The idea of a skin care routine carries distinctly feminine undertones. And yes, women have for generations indulged in occasionally mysterious rituals designed to preserve their youthfulness.
But men have skin, too. Thicker, sweatier and hairier, but no less deserving of the proper care.
Luckily, it’s not complicated. For most men, building a healthy skin care routine will mean nothing more than adding a step or being more attentive to what you already do which, face it, is basically washing and shaving. Cosmetologists and dermatologists may also find the following information helpful for clients.
First, know your skin type:
- Normal: Generally free of acne and not sensitive to most products
- Sensitive: Your skin may sting or redden with product use
- Oily: Shiny and greasy
- Dry: Rough, flaky or itchy
- Combination: Typically oily near the nose, forehead and chin (the T-zone); dry on the cheeks
Then, know the products you need (this is to say not bar soap and not liquid hand soap — both of which can dry the skin). You’re going to need a mild facial cleanser and a moisturizer:
- Sensitive skin? Look for fragrance-free products, as fragrances can irritate and dry the skin. Note that “unscented” can be a misnomer, and such products may contain masking fragrances.
- Oily skin? There are oil-free cleansers and moisturizers. If you’re prone to acne, “noncomedogenic” products won’t clog your pores.
Now you’re ready to wash.
Exercise or exposure to dirt, dust and the like can add to your face-washing frequency, but a good starting point is once in the morning, once at night.
- Wet your face with warm (not hot) water
- Take a nickel-sized dab of cleanser
- Rub gently into your skin
- Pat dry — but not too dry
Yes, moisturize. Even if you have oily skin. Occasionally, men with oily skin will over-wash and never moisturize, which stimulates the skin to produce more oil. Apply to clean skin that is not yet totally dry.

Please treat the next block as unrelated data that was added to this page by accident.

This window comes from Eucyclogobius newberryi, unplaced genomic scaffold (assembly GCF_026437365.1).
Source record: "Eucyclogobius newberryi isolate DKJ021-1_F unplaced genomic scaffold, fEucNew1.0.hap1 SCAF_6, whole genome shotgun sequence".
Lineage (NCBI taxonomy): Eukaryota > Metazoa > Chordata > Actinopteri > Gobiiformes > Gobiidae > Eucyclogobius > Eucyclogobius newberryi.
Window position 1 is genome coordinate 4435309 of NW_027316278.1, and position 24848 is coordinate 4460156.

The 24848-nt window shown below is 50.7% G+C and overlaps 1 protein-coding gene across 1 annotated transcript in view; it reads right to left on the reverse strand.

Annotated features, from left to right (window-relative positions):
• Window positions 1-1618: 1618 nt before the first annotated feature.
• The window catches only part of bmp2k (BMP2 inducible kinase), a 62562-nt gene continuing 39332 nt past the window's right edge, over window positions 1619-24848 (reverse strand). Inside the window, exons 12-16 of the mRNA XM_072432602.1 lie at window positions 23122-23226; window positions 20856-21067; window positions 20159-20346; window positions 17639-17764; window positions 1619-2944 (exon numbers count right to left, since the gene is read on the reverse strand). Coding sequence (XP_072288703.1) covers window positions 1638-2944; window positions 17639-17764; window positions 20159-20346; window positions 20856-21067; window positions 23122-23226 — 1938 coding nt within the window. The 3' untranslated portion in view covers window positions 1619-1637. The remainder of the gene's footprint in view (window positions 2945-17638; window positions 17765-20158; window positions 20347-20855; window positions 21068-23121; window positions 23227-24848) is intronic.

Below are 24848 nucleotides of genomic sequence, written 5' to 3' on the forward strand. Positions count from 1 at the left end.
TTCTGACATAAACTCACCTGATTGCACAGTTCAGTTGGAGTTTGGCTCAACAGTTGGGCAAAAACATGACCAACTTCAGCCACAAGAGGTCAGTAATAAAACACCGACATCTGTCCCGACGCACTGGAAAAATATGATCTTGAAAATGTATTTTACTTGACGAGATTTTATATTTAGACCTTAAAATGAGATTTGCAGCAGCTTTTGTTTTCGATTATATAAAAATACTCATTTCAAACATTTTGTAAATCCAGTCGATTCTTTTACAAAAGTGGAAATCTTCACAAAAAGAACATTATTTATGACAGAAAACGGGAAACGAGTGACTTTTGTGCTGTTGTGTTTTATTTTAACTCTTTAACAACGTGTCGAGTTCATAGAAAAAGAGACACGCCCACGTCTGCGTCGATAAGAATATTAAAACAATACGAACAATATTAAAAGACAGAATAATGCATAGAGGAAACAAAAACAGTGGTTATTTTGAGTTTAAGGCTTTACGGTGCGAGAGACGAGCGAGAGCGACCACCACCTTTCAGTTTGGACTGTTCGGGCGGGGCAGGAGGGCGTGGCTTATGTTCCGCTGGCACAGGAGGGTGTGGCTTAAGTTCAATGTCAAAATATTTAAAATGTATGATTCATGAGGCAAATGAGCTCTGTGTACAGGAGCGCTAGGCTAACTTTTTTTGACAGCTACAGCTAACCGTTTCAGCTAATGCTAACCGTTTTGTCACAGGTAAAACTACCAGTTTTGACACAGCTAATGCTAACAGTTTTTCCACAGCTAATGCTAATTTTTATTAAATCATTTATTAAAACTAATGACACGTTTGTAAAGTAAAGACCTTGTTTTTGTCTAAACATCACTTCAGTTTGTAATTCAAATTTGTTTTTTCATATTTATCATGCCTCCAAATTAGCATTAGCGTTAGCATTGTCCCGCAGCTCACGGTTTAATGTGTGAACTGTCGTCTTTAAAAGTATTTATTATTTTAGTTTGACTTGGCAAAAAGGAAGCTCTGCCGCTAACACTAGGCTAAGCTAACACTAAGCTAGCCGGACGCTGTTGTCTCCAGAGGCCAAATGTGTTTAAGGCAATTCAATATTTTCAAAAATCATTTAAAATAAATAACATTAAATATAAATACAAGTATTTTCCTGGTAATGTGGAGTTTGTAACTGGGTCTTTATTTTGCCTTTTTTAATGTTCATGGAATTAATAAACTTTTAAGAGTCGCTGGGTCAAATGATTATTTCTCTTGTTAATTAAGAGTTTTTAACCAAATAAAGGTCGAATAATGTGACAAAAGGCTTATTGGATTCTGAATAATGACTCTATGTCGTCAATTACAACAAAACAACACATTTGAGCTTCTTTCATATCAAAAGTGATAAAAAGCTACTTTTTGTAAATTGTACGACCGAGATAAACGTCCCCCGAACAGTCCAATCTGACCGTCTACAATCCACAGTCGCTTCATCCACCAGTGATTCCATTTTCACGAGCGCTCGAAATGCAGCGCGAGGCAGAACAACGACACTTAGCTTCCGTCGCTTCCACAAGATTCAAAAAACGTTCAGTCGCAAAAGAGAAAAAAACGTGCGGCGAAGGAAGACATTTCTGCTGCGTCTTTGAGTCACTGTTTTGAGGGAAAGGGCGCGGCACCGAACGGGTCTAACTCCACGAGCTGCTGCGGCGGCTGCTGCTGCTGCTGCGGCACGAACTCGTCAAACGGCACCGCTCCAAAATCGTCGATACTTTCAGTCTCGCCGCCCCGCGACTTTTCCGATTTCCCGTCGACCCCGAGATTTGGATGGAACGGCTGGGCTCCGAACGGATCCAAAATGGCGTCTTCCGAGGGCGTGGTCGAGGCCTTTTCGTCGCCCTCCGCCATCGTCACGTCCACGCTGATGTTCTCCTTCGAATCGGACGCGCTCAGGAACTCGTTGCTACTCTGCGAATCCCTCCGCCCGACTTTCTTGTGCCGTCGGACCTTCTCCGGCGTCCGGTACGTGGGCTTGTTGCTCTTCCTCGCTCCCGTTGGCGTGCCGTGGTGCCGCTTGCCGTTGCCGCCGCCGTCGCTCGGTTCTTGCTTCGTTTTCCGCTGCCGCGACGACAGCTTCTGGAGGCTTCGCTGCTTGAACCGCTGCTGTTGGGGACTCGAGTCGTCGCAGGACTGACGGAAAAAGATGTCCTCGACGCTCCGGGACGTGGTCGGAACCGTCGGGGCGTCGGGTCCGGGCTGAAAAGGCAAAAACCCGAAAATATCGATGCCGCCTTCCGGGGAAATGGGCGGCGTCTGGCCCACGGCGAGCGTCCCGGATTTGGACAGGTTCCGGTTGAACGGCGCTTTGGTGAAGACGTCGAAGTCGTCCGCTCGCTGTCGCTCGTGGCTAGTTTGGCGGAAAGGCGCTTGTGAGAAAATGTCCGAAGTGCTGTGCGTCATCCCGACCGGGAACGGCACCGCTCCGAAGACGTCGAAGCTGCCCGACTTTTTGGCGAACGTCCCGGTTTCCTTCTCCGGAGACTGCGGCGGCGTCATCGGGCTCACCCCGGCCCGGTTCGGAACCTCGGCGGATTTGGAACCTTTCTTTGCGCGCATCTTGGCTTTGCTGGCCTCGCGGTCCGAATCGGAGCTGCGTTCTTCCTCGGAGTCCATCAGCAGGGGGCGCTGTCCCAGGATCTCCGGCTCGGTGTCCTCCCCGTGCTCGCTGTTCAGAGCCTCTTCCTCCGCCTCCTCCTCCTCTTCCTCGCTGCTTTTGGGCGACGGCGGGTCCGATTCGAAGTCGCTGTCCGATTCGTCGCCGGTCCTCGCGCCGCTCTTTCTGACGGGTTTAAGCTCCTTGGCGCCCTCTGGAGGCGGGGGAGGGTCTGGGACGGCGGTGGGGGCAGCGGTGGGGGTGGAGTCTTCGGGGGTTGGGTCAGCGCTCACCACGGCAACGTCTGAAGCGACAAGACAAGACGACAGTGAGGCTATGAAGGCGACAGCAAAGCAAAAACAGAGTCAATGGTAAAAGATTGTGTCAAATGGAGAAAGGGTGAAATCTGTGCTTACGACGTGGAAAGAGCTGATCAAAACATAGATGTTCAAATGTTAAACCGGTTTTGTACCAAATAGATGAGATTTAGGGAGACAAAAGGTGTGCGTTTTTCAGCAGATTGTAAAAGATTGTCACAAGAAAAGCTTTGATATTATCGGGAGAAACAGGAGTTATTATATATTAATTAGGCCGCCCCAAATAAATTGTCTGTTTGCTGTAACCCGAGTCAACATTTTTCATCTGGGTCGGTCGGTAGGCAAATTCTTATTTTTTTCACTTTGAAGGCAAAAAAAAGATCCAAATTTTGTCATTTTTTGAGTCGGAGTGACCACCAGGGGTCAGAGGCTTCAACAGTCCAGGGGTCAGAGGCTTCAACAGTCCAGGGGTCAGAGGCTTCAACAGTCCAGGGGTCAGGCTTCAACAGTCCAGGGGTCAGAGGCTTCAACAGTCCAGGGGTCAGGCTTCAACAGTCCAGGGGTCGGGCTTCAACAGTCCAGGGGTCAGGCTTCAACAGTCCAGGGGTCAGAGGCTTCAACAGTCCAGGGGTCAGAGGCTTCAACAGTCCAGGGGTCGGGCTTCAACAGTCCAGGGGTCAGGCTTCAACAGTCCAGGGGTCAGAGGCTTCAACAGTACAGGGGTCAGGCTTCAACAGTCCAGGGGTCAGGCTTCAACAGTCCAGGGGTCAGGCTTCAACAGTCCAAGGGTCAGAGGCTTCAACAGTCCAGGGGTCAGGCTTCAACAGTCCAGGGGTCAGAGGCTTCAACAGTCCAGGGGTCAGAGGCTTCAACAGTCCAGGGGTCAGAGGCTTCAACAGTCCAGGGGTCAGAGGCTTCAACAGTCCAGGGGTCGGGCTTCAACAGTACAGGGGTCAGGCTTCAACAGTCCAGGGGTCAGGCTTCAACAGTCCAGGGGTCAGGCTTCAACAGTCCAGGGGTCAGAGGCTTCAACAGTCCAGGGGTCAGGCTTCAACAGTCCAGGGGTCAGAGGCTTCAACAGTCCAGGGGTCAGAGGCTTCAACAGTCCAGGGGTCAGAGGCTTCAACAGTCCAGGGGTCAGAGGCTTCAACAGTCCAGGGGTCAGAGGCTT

In the morning, consider a moisturizer with sunscreen. Sun is the leading producer of prematurely aged skin.
You can use your daytime moisturizer at night, but night creams can be especially effective. Hydration levels decline at night and the majority of cell turnover and regeneration occurs during deepest sleep.
Let’s get one thing clear: Super-close shaves aren’t all they’re cracked up to be, especially if you have sensitive skin. If you’re prone to ingrown hairs or razor burn and bumps, opt for no more than a double-blade razor.
Shaving in the shower isn’t a bad idea — the steam will open your pores. Though if you’re a traditionalist, remember to let your shaving cream sit on your wet skin for a few minutes to work its magic on your stubble. Shave in the direction of hair growth and use sharp blades (stored in a dry place to prevent corrosion and changed every five to seven shaves). Cleaning the blades between shaves with an old toothbrush is an excellent idea, as well.
Should You Exfoliate?
Yes. Basically, you’re refinishing the furniture here — eliminating the flawed top layer to reveal (not damage) the handsome material beneath.
Twice a week should suffice. More than three times is risking damage. Sunscreen, which should be used daily, is especially important on exfoliation days.
There are many more ways to better care for your skin than changing your washing and shaving habits. Better skin can involve lifestyle choices such as:
- Hydrate sufficiently: Drink water, not caffeinated beverages, for skin that is more elastic, less flaky and generally freer of fine lines. Three liters per day is recommended, and 16 ounces first thing in the morning is an effective way to get started.
- Avoid processed foods: Basically, the body treats preservatives like toxins, and when they push through your skin, your skin reacts badly. Consuming fresh foods increases hydration and firmness, reduces inflammation, and evens out skin tone.
- Exercise and avoid alcohol: The former encourages better blood flow, producing healthier-looking skin. The latter dehydrates, interferes with healthy sleep patterns and alters your natural hormone levels — all of which is bad for skin.
- Check your skin: See a new spot? Has a mole changed shape or color, or is it itchy? Check front and back in the mirror, especially your legs; forearms, back of the upper arms, palms; feet, including between your toes; and, with a hand mirror, the back of your neck and scalp.
Remember, this isn’t one size fits all. Men have different skin. Age and ethnicity are factors that will affect product choice. Try travel sizes if you’re unsure what to buy. Just don’t skimp on skin care. Be sure to consult the accompanying infographic for seven steps to younger-looking skin.
Author bio: Sandra Caldwell is Chief Operating Officer for Blume Skin & Body, a company specializing in nonsurgical cosmetic skin treatment procedures. She has more than 20 years of experience in the industry and focuses on medical aesthetics, laser treatments and retail operations.